Pat Putnam sent in our Dumb Question Corner for this week. She wrote:
Hi Allison- Couldn’t figure out why the podcast wasn’t updating automatically. Then I checked the settings and it was set to check for new episodes every day but not until 9:17pm. Do you happen to know if there’s a way to change the time that iTunes checks for new podcasts without having to change the checking to “every hour”?
I did some research on this and I figured out how it’s working now but even better I figured out how to let Pat control EXACTLY when her iTunes refreshes her podcasts. The first question is how her iTunes decided to choose an obscure time like 9:17pm to refresh podcasts. If you go into iTunes 11, select a podcast, there’s a few icons to the right of the name, one of which is a gear. If you click that gear it opens a Podcast Settings window that shows you how often it’s checking for new episodes.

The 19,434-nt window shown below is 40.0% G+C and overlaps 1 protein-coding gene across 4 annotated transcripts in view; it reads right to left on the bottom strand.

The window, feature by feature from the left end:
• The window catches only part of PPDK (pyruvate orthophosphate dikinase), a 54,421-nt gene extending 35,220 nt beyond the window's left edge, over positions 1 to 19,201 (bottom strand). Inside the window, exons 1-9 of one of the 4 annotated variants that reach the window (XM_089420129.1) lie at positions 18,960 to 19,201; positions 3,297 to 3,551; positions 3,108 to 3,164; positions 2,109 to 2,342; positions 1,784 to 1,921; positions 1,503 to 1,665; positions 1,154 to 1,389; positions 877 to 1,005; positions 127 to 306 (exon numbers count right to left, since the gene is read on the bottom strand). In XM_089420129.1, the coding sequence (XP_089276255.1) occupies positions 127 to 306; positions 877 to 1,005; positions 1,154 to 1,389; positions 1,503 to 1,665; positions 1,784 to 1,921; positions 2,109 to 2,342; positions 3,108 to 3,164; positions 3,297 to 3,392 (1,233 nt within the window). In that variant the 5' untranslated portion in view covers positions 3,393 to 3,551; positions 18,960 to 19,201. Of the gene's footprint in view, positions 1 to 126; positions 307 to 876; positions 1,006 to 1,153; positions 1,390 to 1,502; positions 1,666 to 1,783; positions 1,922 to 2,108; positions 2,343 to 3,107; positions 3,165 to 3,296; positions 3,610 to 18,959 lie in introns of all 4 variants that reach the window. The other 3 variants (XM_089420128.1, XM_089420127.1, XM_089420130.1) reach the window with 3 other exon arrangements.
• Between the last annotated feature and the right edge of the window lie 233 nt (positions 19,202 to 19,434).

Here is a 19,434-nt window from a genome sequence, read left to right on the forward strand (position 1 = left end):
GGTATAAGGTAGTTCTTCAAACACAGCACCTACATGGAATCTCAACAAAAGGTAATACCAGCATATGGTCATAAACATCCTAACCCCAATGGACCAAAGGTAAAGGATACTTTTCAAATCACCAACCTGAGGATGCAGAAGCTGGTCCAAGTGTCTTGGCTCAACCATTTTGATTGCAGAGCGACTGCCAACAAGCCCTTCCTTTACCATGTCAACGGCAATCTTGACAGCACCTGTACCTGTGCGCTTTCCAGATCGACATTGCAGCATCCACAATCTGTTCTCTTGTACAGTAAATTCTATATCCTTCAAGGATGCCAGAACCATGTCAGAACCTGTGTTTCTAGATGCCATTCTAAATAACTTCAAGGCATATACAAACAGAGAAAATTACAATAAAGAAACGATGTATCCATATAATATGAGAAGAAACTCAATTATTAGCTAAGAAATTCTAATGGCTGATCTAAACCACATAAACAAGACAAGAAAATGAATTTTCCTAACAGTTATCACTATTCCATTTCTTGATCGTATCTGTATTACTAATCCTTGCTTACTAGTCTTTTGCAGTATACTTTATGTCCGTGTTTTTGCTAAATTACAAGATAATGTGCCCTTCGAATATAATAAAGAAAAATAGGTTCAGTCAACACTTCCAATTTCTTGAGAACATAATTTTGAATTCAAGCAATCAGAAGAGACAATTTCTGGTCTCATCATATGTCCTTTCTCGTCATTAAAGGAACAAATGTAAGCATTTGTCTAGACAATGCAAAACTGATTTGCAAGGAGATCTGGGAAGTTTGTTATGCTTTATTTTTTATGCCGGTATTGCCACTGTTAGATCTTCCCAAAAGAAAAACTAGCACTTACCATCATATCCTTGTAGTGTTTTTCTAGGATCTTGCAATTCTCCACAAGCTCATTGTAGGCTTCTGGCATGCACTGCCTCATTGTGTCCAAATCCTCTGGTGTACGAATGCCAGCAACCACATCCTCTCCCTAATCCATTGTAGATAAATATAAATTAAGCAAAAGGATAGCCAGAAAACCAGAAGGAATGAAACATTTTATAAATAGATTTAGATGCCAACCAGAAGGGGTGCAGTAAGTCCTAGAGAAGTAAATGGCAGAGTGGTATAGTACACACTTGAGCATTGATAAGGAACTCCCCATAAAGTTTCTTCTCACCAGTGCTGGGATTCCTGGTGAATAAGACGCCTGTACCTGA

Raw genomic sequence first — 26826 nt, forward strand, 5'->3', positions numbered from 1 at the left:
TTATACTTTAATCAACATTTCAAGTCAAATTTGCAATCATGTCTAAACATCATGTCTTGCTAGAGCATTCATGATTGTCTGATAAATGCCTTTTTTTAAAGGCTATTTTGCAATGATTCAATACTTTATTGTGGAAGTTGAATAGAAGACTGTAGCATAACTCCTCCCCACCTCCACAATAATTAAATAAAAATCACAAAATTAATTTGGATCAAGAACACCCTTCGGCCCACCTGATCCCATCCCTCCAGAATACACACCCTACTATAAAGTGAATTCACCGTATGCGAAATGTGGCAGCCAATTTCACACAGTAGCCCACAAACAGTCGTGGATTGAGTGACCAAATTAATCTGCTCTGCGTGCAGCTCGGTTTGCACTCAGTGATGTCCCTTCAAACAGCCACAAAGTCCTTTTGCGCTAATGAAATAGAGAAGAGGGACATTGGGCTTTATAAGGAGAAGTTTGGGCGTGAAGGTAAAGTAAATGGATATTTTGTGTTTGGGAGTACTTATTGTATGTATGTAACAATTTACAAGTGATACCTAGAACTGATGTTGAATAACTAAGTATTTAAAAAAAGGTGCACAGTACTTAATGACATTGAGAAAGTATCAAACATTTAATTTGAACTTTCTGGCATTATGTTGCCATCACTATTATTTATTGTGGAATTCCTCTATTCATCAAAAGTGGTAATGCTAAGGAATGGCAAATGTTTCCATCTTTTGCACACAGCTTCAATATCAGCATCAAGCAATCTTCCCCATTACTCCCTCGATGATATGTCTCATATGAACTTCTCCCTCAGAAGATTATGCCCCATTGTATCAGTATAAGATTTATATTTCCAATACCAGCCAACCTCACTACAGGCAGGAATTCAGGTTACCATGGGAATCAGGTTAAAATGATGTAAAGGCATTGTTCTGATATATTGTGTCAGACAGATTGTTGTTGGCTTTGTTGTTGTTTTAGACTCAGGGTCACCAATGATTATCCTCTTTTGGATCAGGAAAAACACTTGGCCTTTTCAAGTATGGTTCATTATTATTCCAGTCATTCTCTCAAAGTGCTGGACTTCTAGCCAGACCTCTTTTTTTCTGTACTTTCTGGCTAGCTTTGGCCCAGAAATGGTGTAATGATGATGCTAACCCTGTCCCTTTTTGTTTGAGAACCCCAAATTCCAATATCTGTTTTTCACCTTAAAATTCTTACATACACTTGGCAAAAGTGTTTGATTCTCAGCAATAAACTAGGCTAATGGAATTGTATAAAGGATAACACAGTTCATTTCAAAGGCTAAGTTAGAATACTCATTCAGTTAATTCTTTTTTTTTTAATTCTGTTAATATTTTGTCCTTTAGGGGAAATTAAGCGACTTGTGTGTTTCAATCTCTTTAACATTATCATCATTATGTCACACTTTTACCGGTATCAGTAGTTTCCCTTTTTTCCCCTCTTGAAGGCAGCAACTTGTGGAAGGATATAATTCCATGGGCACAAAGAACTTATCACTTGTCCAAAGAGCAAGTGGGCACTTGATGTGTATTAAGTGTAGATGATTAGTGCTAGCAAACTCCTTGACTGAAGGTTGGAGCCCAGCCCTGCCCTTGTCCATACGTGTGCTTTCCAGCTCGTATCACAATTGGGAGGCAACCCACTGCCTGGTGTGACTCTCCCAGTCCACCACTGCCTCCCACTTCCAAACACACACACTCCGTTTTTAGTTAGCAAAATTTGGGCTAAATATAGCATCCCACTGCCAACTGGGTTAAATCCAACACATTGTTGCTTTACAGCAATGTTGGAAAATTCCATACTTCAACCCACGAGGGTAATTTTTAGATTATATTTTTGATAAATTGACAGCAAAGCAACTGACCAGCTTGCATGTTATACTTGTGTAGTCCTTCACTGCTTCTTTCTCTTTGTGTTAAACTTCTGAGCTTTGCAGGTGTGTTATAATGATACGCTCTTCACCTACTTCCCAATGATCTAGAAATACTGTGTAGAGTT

When I check it, it says Every Day and in tiny print under that it says “Next check: Tomorrow, 12:25pm”. I manually clicked on the Refresh icon at the bottom of the screen, and went back to the Podcast Settings window, and now it says 12:49pm, the current time when I’m writing this article. So the good news is that you can change this time, the bad news is that you have to wait for the time you want to occur and hit the refresh button at precisely that time to get it to do it again the next day. You also have to be very careful not to in a crazy moment of wonton disregard just click that refresh button at any old random time. This is clearly not a user friendly way to do business, so I went on a hunt for a better option.